HOW BYOD FOR ENTERPRISE HAS CHANGED UNIVERSITY MOBILE INFRASTRUCTURE
About 85 percent of educational institutions allow their teachers or students use […]
Lawrence Otis Graham
Hello, I'm an eBook!
ATTENTION: This item is an eBook. It can be read on iOS, Android, MAC and PC's with a supported eReader. It is not a physical book. eBooks are available via download immediately after you've checked out.
This is the true story of America's first black dynasty. The years after the Civil War represented an astonishing moment of opportunity for African-Americans. The rush to build a racially democratic society from the ruins of slavery is never more evident than in the personal history of Blanche Kelso Bruce and his heirs.
Born a slave in 1841, Bruce became a local Mississippi sheriff, developed a growing Republican power base, amassed a real-estate fortune, and became the first black to serve a full Senate term. He married Josephine Willson, the daughter of a wealthy black Philadelphia doctor. Together they broke racial barriers as a socialite couple in 1880s Washington, D.C.
By befriending President Ulysses S. Grant, abolitionist Frederick Douglass, and a cadre of liberal black and white Republicans, Bruce spent six years in the U.S. Senate, then gained appointments under four presidents (Garfield, Arthur, Harrison, and McKinley), culminating with a top Treasury post, which placed his name on all U.S. currency.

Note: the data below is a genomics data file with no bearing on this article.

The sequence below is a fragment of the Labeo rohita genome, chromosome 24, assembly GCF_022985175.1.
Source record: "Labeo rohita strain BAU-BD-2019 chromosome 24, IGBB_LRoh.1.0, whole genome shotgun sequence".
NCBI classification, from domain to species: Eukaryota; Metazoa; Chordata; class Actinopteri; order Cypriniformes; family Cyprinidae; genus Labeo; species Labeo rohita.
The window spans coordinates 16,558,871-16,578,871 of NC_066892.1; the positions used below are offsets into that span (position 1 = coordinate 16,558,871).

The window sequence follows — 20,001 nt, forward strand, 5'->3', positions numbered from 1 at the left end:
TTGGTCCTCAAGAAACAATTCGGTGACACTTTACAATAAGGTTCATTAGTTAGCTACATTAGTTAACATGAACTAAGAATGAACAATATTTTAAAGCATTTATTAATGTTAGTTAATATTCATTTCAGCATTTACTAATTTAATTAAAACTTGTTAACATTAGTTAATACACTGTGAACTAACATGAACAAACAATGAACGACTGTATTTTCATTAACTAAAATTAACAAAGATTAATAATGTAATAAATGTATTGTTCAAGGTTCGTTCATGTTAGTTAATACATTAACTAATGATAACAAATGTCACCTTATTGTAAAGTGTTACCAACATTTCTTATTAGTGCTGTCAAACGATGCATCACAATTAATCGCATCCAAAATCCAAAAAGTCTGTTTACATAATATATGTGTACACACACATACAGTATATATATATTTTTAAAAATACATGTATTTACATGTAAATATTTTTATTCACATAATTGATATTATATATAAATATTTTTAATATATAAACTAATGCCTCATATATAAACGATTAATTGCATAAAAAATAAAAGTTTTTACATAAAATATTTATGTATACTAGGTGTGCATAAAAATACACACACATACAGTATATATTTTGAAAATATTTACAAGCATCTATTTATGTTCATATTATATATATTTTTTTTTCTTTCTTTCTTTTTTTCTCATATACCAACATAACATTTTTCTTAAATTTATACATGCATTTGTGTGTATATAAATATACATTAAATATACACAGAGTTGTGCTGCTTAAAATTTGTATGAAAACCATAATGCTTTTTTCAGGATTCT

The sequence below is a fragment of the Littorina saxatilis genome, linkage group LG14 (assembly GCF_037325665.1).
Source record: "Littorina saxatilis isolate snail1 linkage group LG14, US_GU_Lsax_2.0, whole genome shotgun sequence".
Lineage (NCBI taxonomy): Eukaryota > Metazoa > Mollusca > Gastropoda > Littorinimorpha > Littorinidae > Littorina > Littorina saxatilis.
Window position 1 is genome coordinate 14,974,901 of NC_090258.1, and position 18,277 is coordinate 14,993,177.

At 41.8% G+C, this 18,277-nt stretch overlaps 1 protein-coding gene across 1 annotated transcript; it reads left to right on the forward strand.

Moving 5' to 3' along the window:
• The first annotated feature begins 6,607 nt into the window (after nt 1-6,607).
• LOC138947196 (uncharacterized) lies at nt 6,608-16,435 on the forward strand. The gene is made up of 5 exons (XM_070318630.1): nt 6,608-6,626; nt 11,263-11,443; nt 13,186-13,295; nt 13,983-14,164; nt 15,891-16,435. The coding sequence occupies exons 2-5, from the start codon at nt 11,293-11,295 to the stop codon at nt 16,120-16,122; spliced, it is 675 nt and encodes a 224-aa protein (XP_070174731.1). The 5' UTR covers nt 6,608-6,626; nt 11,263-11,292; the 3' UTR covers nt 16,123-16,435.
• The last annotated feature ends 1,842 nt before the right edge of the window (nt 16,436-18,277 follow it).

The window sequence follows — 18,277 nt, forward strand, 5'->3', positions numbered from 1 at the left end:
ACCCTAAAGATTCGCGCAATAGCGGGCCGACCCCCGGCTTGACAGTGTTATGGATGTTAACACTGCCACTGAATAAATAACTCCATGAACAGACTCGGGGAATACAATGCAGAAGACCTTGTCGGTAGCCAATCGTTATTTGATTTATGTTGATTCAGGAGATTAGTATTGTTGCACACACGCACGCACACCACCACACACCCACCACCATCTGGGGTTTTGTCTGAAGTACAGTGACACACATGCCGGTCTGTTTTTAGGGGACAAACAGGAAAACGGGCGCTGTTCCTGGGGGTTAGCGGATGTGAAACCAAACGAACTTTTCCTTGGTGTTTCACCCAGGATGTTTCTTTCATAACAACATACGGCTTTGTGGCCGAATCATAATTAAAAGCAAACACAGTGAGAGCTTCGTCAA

During Reconstruction, the Bruce family entertained lavishly in their two Washington town houses and acquired an 800-acre plantation, homes in four states, and a fortune that allowed their son and grandchildren to attend Phillips Exeter Academy and Harvard University, beginning in 1896.
The Senator's legacy would continue with his son, Roscoe, who became both a protege of Booker T. Washington and a superintendent of Washington, D.C.'s segregated schools. When the family moved to New York in the 1920s and formed an alliance with John D. Rockefeller Jr., the Bruces became an enviable force in Harlem society. Their public battle to get their grandson admitted into Harvard University's segregated dormitories elicited the support of people like W. E. B. Du Bois and Franklin D. Roosevelt, and broke brave new ground for blacks of their day.
But in the end, the Bruce dynasty's wealth and stature would disappear when the Senator's grandson landed in prison following a sensational trial and his Radcliffe-educated granddaughter married a black Hollywood actor who passed for white.
By drawing on Senate records, historic documents, and the personal letters of Senator Bruce, Josephine, their colleagues, friends, children, and grandchildren, author Lawrence Otis Graham weaves a riveting social history that spans 120 years. From Mississippi to Washington, D.C., to New York, "The Senator and the Socialite" provides a fascinating look into the history of race and class in America.
Our best deal on used books 3 for $10 and just $3 each additional book. Shop and Save
We match every book you purchase with a book donation. Learn more »
Gift Certificate = Happy Friend + Books donated to families in need Make Someone Happy »
Sign up now to get news, sales and special promotions!
© Better World Books (BetterWorldBooks.com)